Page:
Consumers gain information from new FDA policy on health-claim labeling.
In December 2002, the Food and Drug Administration (FDA), which regulates food labeling, issued a new guidance document updating its policy for health claims on labels for conventional foods and dietary supplements. According to the FDA, a health claim is one that relates a substance or a nutrient to a disease or a health-related condition. To be considered a health claim, both a substance and a disease would be mentioned or inferred. An example: "This cereal contains fiber, which has been shown to reduce the risk of certain types of cancer."
The FDA will now permit "qualified health claims," that is, claims that may need qualification or a disclaimer. Under its new approach, the FDA could allow the label for the food or the dietary supplement to indicate that the weight of the scientific evidence supports the claim, but some evidence does not support the claim. No claims that the FDA says threaten consumers health or safety would be allowed. The new approach is closer to the Federal Trade Commission's (FTC) approach of regulating advertising to ensure it is not deceptive or misleading. In its policy statement on advertising substantiation, the FTC notes that when advertisers make an objective claim about a product or service, they must have support for such claims; otherwise, those assertions would be considered unfair and deceptive acts or practices.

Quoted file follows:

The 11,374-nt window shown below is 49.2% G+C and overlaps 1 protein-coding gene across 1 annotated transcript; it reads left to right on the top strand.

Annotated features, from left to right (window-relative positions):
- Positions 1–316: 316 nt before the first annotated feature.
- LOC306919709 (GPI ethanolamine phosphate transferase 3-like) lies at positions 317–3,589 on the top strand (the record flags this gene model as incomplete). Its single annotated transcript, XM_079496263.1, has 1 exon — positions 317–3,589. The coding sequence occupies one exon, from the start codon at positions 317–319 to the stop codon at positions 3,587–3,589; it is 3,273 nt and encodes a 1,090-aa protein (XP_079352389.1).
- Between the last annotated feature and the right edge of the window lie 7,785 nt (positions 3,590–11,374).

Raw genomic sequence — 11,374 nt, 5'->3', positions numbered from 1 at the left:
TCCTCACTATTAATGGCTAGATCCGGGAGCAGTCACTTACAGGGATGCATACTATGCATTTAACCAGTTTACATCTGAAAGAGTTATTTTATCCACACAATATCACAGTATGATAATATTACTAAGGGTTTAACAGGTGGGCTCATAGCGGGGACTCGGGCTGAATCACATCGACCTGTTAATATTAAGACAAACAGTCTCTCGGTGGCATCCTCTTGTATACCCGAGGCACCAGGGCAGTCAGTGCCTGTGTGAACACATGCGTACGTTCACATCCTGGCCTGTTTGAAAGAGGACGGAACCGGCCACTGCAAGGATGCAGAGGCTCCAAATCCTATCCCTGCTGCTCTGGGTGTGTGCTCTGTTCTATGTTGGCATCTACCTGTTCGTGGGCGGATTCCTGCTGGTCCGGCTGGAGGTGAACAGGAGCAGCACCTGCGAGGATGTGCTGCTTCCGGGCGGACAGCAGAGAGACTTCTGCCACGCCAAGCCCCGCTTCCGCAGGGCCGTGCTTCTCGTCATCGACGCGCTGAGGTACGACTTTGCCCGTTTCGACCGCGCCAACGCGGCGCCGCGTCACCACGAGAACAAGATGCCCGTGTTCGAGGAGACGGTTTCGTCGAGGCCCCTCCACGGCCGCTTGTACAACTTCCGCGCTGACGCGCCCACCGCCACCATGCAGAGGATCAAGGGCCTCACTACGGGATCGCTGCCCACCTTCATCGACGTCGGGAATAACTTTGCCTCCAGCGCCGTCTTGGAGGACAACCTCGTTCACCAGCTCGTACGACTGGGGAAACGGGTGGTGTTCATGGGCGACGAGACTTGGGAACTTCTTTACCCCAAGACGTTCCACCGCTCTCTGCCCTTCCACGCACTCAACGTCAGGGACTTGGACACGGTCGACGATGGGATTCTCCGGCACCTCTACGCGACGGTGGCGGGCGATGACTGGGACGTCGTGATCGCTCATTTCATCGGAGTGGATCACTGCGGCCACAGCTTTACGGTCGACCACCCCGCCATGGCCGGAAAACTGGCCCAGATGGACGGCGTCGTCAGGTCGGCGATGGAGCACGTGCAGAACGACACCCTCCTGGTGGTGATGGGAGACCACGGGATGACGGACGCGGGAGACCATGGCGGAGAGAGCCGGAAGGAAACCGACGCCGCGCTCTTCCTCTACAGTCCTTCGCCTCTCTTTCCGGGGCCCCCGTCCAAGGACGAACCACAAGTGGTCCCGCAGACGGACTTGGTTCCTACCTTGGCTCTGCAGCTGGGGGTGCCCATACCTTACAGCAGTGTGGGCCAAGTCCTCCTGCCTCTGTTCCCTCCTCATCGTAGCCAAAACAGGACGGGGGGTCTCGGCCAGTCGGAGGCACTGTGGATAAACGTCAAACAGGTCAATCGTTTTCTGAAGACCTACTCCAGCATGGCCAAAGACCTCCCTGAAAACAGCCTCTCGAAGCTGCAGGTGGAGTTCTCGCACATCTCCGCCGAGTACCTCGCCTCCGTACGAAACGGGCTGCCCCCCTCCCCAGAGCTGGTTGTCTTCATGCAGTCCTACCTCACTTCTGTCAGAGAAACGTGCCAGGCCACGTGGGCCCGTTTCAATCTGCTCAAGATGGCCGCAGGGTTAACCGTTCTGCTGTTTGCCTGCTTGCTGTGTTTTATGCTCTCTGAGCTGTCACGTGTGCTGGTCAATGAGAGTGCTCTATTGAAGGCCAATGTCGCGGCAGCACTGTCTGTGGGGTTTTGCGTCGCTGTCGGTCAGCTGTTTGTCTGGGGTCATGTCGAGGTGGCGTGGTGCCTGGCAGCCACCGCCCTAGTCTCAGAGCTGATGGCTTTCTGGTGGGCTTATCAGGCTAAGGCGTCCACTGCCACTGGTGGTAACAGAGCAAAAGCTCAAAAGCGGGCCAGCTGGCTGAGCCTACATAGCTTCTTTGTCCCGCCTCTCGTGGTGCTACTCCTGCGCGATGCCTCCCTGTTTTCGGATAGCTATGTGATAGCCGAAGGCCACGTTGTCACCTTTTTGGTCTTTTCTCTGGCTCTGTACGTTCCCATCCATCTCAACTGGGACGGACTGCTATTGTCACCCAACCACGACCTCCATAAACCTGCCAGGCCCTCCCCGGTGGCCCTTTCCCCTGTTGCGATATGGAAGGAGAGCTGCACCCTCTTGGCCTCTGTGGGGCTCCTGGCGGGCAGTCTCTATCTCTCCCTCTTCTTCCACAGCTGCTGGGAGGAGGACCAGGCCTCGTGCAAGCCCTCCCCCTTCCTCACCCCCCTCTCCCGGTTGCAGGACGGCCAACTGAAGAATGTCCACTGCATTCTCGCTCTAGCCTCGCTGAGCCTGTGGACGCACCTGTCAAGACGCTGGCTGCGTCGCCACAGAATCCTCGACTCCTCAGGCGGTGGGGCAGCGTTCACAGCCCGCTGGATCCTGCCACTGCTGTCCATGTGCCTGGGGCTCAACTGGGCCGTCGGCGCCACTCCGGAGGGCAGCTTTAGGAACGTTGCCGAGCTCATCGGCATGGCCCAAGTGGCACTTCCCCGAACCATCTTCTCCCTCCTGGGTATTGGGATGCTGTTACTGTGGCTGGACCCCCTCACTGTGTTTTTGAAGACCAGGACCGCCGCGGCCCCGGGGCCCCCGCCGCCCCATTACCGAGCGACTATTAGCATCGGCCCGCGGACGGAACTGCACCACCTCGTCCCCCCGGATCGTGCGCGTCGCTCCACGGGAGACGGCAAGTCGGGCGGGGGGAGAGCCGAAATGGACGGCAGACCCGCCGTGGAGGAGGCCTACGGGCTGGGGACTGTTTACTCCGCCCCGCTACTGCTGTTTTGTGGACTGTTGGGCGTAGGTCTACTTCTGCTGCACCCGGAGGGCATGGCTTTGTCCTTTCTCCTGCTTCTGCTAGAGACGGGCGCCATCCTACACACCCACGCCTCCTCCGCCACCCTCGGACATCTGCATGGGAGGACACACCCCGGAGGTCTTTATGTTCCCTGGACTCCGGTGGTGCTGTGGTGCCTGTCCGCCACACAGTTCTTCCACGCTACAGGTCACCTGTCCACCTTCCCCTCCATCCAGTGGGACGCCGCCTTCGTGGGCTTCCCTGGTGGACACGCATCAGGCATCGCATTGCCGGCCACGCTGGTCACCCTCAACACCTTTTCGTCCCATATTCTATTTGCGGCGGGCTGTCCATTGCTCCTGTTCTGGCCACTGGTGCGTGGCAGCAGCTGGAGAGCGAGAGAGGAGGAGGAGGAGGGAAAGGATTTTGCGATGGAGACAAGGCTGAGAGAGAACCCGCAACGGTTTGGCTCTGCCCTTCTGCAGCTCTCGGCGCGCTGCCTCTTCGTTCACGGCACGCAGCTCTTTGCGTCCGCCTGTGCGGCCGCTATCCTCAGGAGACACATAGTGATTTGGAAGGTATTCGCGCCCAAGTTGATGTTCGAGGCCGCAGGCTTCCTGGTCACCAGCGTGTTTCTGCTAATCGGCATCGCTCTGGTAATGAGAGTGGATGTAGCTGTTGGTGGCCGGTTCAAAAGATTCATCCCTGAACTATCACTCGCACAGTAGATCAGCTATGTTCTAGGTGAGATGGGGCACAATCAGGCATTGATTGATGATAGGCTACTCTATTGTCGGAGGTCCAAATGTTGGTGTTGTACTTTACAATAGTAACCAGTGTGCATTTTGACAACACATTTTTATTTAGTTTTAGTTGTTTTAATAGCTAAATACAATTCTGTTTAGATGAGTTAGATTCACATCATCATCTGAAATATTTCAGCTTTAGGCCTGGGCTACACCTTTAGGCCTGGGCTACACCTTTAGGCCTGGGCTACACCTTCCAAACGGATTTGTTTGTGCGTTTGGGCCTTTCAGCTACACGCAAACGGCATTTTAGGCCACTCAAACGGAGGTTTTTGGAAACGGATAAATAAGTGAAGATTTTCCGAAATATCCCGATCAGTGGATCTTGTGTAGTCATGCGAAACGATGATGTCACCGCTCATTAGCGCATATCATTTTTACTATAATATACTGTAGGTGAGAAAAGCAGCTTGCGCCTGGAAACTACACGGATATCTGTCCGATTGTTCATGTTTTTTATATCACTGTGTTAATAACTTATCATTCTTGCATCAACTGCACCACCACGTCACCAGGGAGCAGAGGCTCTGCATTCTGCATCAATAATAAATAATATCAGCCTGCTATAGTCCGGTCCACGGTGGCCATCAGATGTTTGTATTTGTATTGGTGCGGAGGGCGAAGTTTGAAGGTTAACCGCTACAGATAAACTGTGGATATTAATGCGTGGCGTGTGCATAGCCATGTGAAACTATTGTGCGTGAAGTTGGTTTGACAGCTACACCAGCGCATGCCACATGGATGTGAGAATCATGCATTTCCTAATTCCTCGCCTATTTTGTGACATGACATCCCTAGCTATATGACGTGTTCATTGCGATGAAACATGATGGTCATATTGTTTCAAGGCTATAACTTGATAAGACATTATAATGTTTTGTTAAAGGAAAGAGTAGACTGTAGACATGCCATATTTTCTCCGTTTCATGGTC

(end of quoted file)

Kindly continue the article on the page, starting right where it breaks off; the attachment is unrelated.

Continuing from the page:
In its oversight of food and dietary supplement advertising, however, the FTC in the past had often deferred to the FDA's more restrictive view of consumer information. With the FDA's new guidance document, these two consumer protection agencies' policies are more consistent. More importantly, under the more flexible guidelines, consumers are likely to have better access to health-related information for conventional food and dietary supplements--information that is truthful and not misleading and more readily available to consumers through both labels and advertising.
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|Date:||Mar 22, 2003|
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